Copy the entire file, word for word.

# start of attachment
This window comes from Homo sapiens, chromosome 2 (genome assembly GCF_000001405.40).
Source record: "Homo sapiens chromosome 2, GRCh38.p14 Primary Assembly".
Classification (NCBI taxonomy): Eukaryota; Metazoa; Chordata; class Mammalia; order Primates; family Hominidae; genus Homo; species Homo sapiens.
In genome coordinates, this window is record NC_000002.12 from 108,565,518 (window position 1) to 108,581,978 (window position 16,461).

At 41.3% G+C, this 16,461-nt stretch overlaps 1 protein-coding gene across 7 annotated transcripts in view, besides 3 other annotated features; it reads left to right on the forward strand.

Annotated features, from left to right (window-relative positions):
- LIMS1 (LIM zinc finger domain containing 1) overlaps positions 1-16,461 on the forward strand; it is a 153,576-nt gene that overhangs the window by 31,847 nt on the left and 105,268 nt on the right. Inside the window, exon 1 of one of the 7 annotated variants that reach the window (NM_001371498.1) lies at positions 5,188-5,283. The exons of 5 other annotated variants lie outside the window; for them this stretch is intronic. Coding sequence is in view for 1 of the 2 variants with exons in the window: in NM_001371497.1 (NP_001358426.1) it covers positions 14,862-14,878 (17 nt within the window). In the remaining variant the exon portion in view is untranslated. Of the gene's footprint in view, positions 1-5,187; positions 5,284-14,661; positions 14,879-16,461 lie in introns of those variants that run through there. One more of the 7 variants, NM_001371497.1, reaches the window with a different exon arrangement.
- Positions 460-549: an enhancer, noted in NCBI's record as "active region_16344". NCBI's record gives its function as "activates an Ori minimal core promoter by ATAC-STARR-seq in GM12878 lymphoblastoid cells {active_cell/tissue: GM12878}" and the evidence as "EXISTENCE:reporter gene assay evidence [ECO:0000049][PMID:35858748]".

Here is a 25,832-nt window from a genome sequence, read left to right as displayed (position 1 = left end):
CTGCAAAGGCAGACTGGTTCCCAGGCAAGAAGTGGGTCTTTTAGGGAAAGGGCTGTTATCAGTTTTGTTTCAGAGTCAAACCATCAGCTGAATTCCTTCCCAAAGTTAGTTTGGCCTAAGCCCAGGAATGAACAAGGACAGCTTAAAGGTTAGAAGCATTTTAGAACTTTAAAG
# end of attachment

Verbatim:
This window comes from Homo sapiens, chromosome 2 (genome assembly GCF_000001405.40).
Source record: "Homo sapiens chromosome 2, GRCh38.p14 Primary Assembly".
Classification (NCBI taxonomy): Eukaryota; Metazoa; Chordata; class Mammalia; order Primates; family Hominidae; genus Homo; species Homo sapiens.
In genome coordinates, this window is record NC_000002.12 from 108,565,518 (window position 1) to 108,581,978 (window position 16,461).

At 41.3% G+C, this 16,461-nt stretch overlaps 1 protein-coding gene across 7 annotated transcripts in view, besides 3 other annotated features; it reads left to right on the forward strand.

Annotated features, from left to right (window-relative positions):
- LIMS1 (LIM zinc finger domain containing 1) overlaps positions 1-16,461 on the forward strand; it is a 153,576-nt gene that overhangs the window by 31,847 nt on the left and 105,268 nt on the right. Inside the window, exon 1 of one of the 7 annotated variants that reach the window (NM_001371498.1) lies at positions 5,188-5,283. The exons of 5 other annotated variants lie outside the window; for them this stretch is intronic. Coding sequence is in view for 1 of the 2 variants with exons in the window: in NM_001371497.1 (NP_001358426.1) it covers positions 14,862-14,878 (17 nt within the window). In the remaining variant the exon portion in view is untranslated. Of the gene's footprint in view, positions 1-5,187; positions 5,284-14,661; positions 14,879-16,461 lie in introns of those variants that run through there. One more of the 7 variants, NM_001371497.1, reaches the window with a different exon arrangement.
- Positions 460-549: an enhancer, noted in NCBI's record as "active region_16344". NCBI's record gives its function as "activates an Ori minimal core promoter by ATAC-STARR-seq in GM12878 lymphoblastoid cells {active_cell/tissue: GM12878}" and the evidence as "EXISTENCE:reporter gene assay evidence [ECO:0000049][PMID:35858748]".

Here is a 25,832-nt window from a genome sequence, read left to right as displayed (position 1 = left end):
CTGCAAAGGCAGACTGGTTCCCAGGCAAGAAGTGGGTCTTTTAGGGAAAGGGCTGTTATCAGTTTTGTTTCAGAGTCAAACCATCAGCTGAATTCCTTCCCAAAGTTAGTTTGGCCTAAGCCCAGGAATGAACAAGGACAGCTTAAAGGTTAGAAGCATTTTAGAACTTTAAAG